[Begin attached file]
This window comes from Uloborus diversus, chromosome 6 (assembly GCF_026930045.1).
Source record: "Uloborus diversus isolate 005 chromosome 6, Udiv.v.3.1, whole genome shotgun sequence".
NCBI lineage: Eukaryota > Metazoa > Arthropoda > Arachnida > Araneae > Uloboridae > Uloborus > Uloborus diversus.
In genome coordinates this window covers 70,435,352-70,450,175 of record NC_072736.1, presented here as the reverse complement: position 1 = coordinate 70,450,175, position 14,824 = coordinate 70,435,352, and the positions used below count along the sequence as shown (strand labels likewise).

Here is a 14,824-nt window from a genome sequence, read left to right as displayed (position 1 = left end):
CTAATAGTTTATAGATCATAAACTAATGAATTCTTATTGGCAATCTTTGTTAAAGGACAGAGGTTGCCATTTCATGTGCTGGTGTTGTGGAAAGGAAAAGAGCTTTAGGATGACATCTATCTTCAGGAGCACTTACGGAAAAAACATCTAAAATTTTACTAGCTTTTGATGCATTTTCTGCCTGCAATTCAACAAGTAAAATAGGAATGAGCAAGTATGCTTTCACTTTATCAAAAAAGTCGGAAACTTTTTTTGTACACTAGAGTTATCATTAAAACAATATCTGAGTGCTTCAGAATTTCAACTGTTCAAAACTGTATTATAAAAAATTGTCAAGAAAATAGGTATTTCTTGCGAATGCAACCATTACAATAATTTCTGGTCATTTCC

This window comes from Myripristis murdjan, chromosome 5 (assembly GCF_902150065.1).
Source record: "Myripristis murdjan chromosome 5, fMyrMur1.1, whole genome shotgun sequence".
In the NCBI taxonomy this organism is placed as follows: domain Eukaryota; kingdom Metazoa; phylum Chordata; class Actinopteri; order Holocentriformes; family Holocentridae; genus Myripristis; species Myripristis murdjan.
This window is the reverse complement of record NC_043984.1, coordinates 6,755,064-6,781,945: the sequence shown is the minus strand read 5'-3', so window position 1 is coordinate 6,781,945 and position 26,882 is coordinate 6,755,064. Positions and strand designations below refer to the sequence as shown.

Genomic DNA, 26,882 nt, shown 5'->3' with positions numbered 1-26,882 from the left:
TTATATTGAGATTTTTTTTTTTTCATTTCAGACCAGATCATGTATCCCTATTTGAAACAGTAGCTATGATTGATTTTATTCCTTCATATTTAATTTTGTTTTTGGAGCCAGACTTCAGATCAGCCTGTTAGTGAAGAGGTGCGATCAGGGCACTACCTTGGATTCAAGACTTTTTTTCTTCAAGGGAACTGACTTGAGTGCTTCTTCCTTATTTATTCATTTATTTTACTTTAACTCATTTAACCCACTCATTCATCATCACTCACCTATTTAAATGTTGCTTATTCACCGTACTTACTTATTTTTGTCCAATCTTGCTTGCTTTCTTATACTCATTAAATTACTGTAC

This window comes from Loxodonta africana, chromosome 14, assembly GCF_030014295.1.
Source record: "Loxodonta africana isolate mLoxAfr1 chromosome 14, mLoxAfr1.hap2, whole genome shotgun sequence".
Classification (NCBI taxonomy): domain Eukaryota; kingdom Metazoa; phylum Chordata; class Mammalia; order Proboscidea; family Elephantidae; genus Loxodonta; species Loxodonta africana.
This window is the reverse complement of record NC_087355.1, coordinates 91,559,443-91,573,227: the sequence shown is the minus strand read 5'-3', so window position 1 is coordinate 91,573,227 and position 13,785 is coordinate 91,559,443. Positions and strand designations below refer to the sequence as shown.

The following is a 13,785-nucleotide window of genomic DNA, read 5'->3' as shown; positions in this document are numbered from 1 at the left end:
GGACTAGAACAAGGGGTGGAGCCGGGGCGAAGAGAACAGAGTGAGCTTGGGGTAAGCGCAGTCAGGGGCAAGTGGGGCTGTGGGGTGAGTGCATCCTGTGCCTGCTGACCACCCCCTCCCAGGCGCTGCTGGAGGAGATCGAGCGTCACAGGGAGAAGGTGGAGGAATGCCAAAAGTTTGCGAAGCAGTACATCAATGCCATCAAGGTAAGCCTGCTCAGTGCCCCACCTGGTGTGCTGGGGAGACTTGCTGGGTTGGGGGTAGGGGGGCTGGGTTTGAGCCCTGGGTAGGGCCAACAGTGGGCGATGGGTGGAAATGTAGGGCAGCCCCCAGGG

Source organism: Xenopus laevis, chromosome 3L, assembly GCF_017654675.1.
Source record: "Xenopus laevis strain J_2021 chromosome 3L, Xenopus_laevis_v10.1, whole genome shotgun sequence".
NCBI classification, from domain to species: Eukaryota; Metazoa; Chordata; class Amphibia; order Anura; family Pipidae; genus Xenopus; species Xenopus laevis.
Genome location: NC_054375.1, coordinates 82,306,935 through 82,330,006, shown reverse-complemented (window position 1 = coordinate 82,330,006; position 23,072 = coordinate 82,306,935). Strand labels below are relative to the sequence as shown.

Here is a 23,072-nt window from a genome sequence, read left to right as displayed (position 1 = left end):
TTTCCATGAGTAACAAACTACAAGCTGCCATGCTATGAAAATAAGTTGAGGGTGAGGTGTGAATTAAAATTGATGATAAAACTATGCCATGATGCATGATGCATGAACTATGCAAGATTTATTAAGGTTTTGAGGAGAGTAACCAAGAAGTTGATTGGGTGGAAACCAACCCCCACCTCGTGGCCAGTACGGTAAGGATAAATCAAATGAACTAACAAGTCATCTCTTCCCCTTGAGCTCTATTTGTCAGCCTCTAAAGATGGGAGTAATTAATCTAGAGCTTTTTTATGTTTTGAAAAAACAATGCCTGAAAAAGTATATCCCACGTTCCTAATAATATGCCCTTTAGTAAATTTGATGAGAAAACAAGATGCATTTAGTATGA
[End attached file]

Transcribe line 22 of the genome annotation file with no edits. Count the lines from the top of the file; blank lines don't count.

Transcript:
Genome location: NC_054375.1, coordinates 82,306,935 through 82,330,006, shown reverse-complemented (window position 1 = coordinate 82,330,006; position 23,072 = coordinate 82,306,935). Strand labels below are relative to the sequence as shown.